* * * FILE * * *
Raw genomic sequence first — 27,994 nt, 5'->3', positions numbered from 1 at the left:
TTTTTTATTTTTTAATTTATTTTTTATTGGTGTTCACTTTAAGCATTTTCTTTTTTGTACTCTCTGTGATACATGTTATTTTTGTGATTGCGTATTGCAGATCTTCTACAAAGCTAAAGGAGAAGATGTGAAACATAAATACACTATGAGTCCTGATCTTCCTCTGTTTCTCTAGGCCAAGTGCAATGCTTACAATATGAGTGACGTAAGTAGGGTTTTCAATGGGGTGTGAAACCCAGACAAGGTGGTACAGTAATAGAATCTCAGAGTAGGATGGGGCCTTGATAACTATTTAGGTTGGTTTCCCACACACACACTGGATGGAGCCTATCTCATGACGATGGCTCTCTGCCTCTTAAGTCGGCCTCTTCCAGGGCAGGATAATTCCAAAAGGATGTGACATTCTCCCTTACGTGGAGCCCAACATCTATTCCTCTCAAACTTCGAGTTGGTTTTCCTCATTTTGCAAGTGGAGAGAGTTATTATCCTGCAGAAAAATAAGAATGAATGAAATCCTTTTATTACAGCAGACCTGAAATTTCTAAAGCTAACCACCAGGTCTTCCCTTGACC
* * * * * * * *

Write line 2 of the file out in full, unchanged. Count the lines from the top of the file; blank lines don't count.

TTTTTTATTTTTTAATTTATTTTTTATTGGTGTTCACTTTAAGCATTTTCTTTTTTGTACTCTCTGTGATACATGTTATTTTTGTGATTGCGTATTGCAGATCTTCTACAAAGCTAAAGGAGAAGATGTGAAACATAAATACACTATGAGTCCTGATCTTCCTCTGTTTCTCTAGGCCAAGTGCAATGCTTACAATATGAGTGACGTAAGTAGGGTTTTCAATGGGGTGTGAAACCCAGACAAGGTGGTACAGTAATAGAATCTCAGAGTAGGATGGGGCCTTGATAACTATTTAGGTTGGTTTCCCACACACACACTGGATGGAGCCTATCTCATGACGATGGCTCTCTGCCTCTTAAGTCGGCCTCTTCCAGGGCAGGATAATTCCAAAAGGATGTGACATTCTCCCTTACGTGGAGCCCAACATCTATTCCTCTCAAACTTCGAGTTGGTTTTCCTCATTTTGCAAGTGGAGAGAGTTATTATCCTGCAGAAAAATAAGAATGAATGAAATCCTTTTATTACAGCAGACCTGAAATTTCTAAAGCTAACCACCAGGTCTTCCCTTGACC